Tech giants looking for ways to wriggle out of UK digital tax, watchdog warns
Delays to OECD plan means interim fix could be found wanting
Britain's parliamentary spending watchdog has warned that tech giants are set to "circumvent" the government's digital tax regime despite what appeared to be a successful introduction.
In a report published today, the Public Accounts Committee (PAC) said that tax receipts for the first year (2020-21) of the UK's Digital Services Tax (DST) – designed as a temporary measure before an international system is introduced – were 30 percent more than the £275 million forecast.
However, the committee said it was concerned the success may mean the tech giants intended to be caught within the regime could use "the huge resources and expertise at their disposal to circumvent the tax."
The UK tax authority, His Majesty's Revenue and Customs (HMRC), "will need to be ready for that scenario, with robust measures to ensure compliance in the longer term if needed," the report said.
The DST arose from concerns that tech giants doing business online – such as Amazon, Google, and eBay – are taxed based on the location of the business while they profit from trade with UK citizens online, arguably denying the public sector of rightful revenue and putting UK businesses at a disadvantage.
The Organisation for Economic Co-operation and Development (OECD) is set to introduce its Pillar One rules to tackle this problem globally, but the UK implemented its own tax system as an interim measure.
While noting the success of the first year, the PAC said HMRC had told it that Office of Budget Responsibility forecasts proved inaccurate because online businesses benefited from COVID-related lockdowns that coincided with the tax's introduction.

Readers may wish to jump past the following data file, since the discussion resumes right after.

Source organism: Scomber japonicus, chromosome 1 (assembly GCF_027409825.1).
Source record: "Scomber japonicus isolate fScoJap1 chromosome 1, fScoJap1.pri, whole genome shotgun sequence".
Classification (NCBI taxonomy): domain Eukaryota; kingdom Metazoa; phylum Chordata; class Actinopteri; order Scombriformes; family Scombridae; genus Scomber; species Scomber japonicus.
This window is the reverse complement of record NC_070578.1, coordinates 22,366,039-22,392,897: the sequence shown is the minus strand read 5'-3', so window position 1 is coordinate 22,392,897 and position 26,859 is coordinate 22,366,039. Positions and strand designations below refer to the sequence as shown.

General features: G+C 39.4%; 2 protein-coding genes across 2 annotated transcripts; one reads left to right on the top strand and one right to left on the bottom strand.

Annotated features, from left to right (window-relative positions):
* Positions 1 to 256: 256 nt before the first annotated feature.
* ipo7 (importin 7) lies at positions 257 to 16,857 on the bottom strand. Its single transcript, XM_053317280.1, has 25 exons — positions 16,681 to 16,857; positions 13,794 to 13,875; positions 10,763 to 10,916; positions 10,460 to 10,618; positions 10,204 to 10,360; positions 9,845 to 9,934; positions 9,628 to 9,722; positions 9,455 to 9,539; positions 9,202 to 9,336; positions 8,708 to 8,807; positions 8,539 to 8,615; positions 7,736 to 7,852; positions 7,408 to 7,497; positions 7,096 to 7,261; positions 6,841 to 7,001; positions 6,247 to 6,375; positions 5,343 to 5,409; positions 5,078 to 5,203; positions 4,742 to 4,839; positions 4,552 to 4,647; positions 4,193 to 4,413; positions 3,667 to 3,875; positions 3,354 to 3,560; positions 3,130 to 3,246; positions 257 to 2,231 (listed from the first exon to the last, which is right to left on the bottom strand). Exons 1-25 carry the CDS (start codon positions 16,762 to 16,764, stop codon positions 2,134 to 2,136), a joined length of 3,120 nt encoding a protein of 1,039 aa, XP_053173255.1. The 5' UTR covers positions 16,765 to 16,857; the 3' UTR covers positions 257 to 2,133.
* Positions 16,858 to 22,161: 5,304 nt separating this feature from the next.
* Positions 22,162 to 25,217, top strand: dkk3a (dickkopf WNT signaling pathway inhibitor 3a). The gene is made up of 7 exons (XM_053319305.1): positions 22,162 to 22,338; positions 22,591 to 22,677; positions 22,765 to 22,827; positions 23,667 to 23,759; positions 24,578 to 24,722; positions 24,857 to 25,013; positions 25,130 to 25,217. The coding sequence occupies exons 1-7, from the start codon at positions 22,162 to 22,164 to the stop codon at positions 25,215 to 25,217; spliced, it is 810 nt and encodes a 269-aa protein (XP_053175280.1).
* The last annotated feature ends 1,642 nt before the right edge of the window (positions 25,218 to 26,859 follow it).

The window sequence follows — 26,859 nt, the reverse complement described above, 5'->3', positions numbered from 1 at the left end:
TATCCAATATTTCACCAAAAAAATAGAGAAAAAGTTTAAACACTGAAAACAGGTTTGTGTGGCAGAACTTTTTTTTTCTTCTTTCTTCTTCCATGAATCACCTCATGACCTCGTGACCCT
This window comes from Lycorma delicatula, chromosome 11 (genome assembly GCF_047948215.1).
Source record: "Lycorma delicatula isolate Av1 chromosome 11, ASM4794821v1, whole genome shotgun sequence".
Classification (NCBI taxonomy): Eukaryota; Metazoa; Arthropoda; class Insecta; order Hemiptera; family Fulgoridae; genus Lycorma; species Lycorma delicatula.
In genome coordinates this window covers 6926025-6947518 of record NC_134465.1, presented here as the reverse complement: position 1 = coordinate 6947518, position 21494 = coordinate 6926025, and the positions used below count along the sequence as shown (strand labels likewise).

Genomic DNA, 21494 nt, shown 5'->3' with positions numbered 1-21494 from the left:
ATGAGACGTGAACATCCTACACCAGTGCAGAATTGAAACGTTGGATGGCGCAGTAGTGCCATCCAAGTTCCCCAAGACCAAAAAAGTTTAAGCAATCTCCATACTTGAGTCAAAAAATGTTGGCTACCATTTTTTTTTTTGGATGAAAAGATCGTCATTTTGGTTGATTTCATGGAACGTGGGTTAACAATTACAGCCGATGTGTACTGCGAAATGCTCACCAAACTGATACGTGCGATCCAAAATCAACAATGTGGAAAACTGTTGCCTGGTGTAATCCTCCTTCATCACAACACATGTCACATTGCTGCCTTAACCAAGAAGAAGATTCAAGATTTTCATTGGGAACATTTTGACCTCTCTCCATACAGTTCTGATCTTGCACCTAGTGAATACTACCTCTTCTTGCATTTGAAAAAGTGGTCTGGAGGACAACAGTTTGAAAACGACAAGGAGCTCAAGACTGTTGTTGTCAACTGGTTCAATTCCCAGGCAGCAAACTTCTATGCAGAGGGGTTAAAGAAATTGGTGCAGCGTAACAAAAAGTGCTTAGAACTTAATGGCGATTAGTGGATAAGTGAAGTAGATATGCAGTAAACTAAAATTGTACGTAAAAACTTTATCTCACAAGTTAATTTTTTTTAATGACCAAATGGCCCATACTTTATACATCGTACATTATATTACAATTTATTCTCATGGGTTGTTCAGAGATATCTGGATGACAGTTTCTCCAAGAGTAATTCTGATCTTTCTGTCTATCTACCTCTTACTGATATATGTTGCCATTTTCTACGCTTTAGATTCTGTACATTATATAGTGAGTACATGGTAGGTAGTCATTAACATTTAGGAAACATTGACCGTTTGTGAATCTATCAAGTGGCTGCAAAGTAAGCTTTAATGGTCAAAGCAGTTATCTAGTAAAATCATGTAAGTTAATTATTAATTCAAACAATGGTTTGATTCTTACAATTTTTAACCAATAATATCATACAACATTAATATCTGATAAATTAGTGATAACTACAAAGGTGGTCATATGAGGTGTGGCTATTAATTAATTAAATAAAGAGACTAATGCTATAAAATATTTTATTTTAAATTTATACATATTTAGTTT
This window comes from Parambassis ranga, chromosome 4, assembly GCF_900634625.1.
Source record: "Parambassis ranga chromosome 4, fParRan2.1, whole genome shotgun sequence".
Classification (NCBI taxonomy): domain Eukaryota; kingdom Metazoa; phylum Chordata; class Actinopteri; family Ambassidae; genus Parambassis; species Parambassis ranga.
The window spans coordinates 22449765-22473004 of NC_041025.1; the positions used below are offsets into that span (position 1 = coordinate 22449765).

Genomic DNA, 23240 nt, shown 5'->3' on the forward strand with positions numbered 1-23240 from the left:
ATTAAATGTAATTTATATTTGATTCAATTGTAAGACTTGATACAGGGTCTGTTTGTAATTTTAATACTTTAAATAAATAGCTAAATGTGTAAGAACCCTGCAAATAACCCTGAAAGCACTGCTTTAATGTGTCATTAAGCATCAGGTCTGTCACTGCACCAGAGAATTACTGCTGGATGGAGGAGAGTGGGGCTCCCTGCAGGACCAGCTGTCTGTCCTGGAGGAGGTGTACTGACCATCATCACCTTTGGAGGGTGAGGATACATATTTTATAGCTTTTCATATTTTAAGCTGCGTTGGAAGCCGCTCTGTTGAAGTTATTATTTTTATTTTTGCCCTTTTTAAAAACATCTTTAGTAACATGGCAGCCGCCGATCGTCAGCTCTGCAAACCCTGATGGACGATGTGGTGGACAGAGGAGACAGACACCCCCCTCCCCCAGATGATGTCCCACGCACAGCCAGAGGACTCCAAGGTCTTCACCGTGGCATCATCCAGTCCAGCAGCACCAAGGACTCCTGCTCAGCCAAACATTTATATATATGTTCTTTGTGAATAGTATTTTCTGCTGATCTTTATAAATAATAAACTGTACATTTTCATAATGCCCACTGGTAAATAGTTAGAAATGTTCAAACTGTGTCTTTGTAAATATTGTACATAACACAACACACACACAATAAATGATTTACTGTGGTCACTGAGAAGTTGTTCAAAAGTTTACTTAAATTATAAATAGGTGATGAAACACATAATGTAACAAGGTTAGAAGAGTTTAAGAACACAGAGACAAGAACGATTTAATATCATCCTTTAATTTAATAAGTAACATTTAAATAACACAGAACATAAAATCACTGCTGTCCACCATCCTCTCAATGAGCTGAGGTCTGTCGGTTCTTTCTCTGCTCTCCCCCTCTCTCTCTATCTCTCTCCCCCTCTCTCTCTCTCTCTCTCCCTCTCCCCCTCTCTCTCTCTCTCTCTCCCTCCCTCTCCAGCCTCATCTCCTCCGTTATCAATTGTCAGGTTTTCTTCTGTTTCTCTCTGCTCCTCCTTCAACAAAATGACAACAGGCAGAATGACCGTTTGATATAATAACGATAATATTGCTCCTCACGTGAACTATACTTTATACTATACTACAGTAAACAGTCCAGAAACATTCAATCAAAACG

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Meanwhile, the OECD plan was delayed last year and, amid prospects of a further delay, the PAC was concerned HMRC was unprepared.
"We saw little evidence to support the confidence expressed by the departments in evidence to us that the OECD reforms will be implemented to the current timetable. The proposed reforms are complex and rely completely on agreement being reached across around 140 tax jurisdictions," the report said.
Sarah Olney MP, lead on the PAC inquiry, said: "We were very pleased to see HMRC finally getting to grips with the realities of taxing multinational corporations, after years of PAC recommendations on this. But the Revenue needs to up its game on compliance – especially across jurisdictions – about how the tax will actually operate, over what will likely be years more before a proper international tax is fully operational."
The PAC found that around 90 percent of the total DST revenues (£358 million) for 2020-21 in the first year were provided by five business groups, although it declined to name them. But 11 of the 20 business groups that HMRC initially expected to make a payment determined they did not owe any DST. Eighteen paid in total.
"HMRC has yet to identify any non-compliance and it is not yet clear if HMRC has captured all groups that should be within scope for the tax," the report said. "HMRC could still face challenges ahead with enforcing compliance, especially among groups without a physical presence in the UK. It will need to manage a larger population of business groups across a wider range of business activities than it initially expected. HMRC will need to ensure good levels of compliance to maintain DST as a credible alternative until the OECD Pillar One reforms come into effect."
A spokesperson at HMRC, said in a statement:
"The Digital Services Tax has proved highly effective at taxing the UK revenues made by online businesses ahead of new international rules. Profit-shifting by multinationals is separate issue and the government has taken significant steps to tackle it.
"HMRC has an extremely strong track record on multinational tax compliance and actively challenges them on tax due. Between 1 April 2016 and 31 March 2022 HMRC brought in over £66bn by effectively policing the tax rules as they apply to the largest businesses." ®